I'm not even saying you're required to believe him. I do, however, think an insider's perspective has been sadly lacking from most of the conversation that's been going on. I don't expect journalists to have a complete understanding of all of the details regarding these programs and systems that have been leaked - they've never worked with them.

So, lorendsr, thank you for your contribution. Don't let the flat out negative comments get to you. I hope your post encourages others with a background in the NSA to share what parts of their experience that they can. Everyone else, please take advantage of this opportunity to ask questions, gain any insight that you can and don't just dismiss him outright.

12
te_chris 8 days ago 6 replies      
Thank you so much, kind American intelligence guy, for having the grace to not look at USA citizens emails, all the while not even mentioning foreigners, who should apparently just lie down and take it.
13
bazillion 8 days ago 4 replies      
I spent four years in (2 years longer than the OP), but worked on a substantially broader swath of intelligence areas and in much more policy-oriented positions, and I can tell you that the vitriol that's been displayed on HackerNews is incredibly tiresome to see, because you are all missing a very key point about how the NSA conducts business (which I've pointed out in previous posts).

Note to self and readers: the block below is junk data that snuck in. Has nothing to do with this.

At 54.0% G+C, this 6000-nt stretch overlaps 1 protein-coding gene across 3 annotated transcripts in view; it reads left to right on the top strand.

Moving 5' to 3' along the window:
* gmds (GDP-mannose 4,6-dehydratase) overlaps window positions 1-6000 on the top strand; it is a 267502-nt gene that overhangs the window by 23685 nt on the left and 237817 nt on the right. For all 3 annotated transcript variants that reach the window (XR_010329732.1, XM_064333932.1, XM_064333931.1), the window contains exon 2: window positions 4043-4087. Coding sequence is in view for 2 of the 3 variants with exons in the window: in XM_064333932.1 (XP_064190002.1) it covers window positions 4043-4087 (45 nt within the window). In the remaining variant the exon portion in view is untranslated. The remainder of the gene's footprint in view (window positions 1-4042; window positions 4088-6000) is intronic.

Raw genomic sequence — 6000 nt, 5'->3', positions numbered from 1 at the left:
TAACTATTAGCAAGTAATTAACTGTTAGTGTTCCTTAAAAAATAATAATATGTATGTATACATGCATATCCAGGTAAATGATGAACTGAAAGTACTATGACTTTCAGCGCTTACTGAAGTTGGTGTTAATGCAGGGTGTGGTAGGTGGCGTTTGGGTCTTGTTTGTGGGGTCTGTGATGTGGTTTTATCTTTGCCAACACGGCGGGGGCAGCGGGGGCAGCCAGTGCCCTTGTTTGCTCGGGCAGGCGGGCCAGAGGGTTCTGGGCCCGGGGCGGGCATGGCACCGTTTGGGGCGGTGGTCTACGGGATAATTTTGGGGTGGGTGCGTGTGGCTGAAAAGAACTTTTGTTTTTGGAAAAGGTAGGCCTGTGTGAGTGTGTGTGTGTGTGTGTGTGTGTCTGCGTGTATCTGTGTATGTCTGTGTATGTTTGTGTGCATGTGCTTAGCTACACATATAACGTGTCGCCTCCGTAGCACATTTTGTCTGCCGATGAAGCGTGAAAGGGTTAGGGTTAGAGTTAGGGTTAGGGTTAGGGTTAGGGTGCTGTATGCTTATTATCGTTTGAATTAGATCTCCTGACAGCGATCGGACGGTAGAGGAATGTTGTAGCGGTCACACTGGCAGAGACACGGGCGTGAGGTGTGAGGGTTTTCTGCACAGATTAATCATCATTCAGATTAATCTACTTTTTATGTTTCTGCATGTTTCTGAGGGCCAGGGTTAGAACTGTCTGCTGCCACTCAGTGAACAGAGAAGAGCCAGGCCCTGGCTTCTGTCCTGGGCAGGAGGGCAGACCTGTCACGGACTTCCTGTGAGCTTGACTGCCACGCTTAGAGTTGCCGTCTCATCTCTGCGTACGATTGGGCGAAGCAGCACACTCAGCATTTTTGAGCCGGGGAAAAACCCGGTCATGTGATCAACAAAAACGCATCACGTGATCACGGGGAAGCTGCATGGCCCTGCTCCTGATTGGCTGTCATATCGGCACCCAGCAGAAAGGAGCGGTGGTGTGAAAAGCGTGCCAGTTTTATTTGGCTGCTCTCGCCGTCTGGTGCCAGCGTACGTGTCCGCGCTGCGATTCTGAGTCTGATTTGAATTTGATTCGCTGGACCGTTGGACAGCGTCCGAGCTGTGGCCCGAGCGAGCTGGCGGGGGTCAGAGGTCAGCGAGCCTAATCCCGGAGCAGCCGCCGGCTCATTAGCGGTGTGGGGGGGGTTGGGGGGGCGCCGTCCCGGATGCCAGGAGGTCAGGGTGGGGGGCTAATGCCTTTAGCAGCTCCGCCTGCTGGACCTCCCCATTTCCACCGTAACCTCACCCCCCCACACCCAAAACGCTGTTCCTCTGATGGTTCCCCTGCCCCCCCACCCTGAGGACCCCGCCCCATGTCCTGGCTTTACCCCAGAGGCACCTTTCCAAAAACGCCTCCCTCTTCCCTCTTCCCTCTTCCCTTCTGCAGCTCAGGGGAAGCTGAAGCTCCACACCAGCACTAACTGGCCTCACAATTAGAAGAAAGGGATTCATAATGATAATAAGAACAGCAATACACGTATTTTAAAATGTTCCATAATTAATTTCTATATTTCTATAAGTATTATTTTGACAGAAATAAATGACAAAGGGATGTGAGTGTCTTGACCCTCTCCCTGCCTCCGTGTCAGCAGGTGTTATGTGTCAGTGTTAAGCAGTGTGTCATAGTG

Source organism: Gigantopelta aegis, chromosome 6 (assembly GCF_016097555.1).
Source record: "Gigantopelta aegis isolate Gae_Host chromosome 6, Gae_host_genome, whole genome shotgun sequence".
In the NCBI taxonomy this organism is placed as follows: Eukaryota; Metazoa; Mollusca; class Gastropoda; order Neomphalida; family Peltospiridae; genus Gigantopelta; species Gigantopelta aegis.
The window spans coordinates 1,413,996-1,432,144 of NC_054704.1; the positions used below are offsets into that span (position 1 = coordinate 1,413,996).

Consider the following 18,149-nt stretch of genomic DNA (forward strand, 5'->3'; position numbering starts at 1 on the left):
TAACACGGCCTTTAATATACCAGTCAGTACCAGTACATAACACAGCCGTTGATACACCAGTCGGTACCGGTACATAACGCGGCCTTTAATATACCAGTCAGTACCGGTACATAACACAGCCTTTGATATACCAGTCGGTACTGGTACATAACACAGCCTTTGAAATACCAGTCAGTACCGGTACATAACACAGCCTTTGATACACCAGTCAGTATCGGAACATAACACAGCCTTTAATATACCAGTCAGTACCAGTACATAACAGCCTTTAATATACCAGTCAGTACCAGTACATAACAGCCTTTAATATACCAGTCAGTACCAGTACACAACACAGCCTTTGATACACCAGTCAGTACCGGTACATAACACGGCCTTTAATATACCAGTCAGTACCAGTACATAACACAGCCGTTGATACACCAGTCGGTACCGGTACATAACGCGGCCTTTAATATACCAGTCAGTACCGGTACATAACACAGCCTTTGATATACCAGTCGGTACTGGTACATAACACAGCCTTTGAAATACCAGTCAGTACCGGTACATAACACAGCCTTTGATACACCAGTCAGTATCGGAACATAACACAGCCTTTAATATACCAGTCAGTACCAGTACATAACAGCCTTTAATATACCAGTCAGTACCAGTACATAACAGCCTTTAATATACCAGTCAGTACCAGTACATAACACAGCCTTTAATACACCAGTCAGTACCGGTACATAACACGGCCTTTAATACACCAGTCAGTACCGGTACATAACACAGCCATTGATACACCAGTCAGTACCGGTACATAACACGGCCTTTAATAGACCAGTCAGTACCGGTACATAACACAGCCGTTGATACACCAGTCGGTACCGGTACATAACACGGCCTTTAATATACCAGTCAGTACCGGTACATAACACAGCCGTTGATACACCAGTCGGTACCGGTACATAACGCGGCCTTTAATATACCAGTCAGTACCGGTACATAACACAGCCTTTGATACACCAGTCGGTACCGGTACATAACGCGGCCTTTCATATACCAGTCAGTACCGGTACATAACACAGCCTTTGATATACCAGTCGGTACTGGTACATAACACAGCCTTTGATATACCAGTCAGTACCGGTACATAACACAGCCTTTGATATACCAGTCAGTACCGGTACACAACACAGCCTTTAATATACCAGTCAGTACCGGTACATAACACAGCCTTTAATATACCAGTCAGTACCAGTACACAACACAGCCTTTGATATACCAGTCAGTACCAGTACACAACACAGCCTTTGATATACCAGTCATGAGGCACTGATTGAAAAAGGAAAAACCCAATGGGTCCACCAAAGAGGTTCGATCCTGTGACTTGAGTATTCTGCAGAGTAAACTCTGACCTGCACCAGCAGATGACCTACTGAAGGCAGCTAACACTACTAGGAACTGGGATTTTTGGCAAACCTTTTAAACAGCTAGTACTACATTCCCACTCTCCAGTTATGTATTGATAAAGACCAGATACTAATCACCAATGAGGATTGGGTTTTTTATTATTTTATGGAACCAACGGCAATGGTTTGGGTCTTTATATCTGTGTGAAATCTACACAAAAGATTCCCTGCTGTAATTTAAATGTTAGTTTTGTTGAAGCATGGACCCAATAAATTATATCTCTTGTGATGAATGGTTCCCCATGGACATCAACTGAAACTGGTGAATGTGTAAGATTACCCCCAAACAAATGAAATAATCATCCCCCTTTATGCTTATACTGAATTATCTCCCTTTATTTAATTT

The key point is this: the NSA does not create policy for its operations. Those are written into law through executive, legislative, and judicial processes, and the three should theoretically balance each other out, which the public currently deems as not doing a sufficient job of balancing. The NSA acts as an instrument -- the employees (to include the director) are directed through a system of reporting and feedback, and determine how best to act in order to obtain more positive feedback from customers of the reports.

This isn't some theoretical system I'm talking about -- it's a database of reporting with attached feedback. The feedback shows who consumed the report, whether or not the party found it useful, any enclosed comments about the report, and how high up the report went. If my report made it into the president's daily brief and more information about the reporting subject is desired, that will show up in the feedback, and thus I have my "direction".

How does this translate into real world operations? Here is a theoretical conversation between Mr. Policy and Mr. NSA:

-----------------------------------

Mr. NSA: Here is some information I found about country X, which might indicate that they're conducting operation Y.

Mr. Policy: I would like to learn more about operation Y, and country X's intentions to expand it.